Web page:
Observations on <i>Lycaeides</i> in the Northern Midwest, USA (Lepidoptera: Lycaenidae).


  • A. B. Swengel
  • S. R. Swengel


behavior, conservation, detectability, diel periodicity, endangered species, Ericaceae, Everes, exotic plants, Fabaceae, field identification, flight period, Great Lakes, hostplants, Karner blue, Leguminosae, Lycaeides, Melissa blue, Minnesota, Nearctic, nectar visits, North Dakota, oviposition, phenology, Polyommatinae, prairie, sex ratio, South Dakota, Wisconsin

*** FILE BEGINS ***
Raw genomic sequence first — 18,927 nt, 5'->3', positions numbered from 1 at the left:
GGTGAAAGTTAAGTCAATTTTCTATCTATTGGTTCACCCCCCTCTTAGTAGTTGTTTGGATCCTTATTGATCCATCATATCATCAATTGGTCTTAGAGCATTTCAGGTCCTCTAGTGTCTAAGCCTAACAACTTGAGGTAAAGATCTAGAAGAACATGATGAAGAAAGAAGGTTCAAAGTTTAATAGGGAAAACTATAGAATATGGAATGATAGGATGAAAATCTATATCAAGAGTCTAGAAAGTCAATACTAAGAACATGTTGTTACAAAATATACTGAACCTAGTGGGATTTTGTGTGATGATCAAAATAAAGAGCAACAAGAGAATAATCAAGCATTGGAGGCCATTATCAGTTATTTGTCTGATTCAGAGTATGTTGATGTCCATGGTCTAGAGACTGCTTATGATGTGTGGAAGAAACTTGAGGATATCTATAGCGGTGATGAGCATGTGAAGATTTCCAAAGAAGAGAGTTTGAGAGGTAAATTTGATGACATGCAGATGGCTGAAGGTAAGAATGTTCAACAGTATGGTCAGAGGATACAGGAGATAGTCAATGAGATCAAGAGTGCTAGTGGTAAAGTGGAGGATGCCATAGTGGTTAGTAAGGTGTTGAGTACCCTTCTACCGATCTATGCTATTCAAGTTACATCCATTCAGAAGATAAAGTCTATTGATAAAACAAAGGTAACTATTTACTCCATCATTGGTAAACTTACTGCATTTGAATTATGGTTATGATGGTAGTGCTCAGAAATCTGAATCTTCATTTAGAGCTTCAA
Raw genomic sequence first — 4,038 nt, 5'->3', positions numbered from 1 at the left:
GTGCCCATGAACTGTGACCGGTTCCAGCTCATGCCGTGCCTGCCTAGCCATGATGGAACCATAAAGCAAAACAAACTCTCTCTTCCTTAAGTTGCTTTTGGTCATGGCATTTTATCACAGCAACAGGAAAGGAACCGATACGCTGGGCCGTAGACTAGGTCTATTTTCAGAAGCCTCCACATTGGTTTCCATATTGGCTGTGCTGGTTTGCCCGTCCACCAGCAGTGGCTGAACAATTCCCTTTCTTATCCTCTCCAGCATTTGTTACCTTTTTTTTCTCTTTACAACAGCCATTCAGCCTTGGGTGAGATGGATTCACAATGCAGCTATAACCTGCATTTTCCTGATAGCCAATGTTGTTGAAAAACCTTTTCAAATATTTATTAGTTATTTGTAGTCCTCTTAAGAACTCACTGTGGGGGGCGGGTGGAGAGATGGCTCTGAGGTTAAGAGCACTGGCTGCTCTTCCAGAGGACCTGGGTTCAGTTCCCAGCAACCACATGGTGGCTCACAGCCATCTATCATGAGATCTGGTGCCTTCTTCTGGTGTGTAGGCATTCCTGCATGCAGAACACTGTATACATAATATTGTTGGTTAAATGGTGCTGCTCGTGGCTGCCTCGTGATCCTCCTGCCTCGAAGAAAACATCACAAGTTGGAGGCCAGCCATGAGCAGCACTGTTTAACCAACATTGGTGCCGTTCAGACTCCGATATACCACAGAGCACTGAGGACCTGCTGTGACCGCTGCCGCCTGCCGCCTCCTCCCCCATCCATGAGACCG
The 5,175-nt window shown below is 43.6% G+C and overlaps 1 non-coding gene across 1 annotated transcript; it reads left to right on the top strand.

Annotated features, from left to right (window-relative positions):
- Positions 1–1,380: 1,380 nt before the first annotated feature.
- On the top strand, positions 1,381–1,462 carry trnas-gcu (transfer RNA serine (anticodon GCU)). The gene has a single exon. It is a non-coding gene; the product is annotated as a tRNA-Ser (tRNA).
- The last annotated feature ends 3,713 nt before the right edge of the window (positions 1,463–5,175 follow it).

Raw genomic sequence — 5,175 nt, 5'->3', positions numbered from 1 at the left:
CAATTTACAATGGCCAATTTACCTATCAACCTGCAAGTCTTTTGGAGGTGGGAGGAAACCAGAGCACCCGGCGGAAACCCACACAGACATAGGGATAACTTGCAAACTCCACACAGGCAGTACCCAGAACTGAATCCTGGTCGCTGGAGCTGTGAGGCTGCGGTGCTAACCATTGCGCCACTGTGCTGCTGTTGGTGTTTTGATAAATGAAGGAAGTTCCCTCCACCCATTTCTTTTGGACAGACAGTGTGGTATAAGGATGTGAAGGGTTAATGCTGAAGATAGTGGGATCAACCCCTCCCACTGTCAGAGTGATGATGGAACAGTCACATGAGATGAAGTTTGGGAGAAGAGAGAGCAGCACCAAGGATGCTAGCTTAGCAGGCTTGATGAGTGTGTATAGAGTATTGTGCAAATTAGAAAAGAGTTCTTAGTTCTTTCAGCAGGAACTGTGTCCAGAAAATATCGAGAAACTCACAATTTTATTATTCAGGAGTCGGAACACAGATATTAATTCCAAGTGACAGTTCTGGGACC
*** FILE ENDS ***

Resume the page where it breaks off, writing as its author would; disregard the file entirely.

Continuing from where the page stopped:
On transect butterfly surveys during 1990-99, we recorded northern blues (Lycaeides idas nabokovi) in forest openings in northeastern Wisconsin, Kamer blues (L. melissa samuelis) in barrens in central and northwestern Wisconsin, and melissa blues (L. m. melissa) in prairies in western Minnesota and adjoining North and South Dakota. Each taxon was surveyed within that part of its range where only that taxon is known to occur. We compared identification features described in field guides to our photographs of multiple individuals of all three taxa. These features were subtle and overlapping among taxa in midwestern individuals. Accurate field identification is applicable to populations but not isolated individuals, and must be based on a number of individuals, in conjunction with range and habitat characteristics. All three taxa tolerated some habitat degradation, based on their nectar visits to exotic plants and the vegetative characteristics of occupied sites. But northern and Karner blues were localized in distribution, where they might reach relatively high densities (individuals observed per hour), while the melissa blue occurred in more vegetation types but generally lower densities. Density (i.e., detectability) of Karner and melissa blues (the two analyzable taxa) increased with rising temperature and during later hours in the survey day and decreased with increasing wind speed. Males of sexed individuals averaged 70% for Karner blue and 78% for melissa blue. Although Karner and melissa blues in this study occurred in similar latitudinal ranges, they did not show consistent seasonal correspondence in their flight period curves. The single observation date of northern blues, which had a relatively high density, fell between two low-density Karner blue dates (one in the spring generation, the other in the summer), and consisted of 83% males.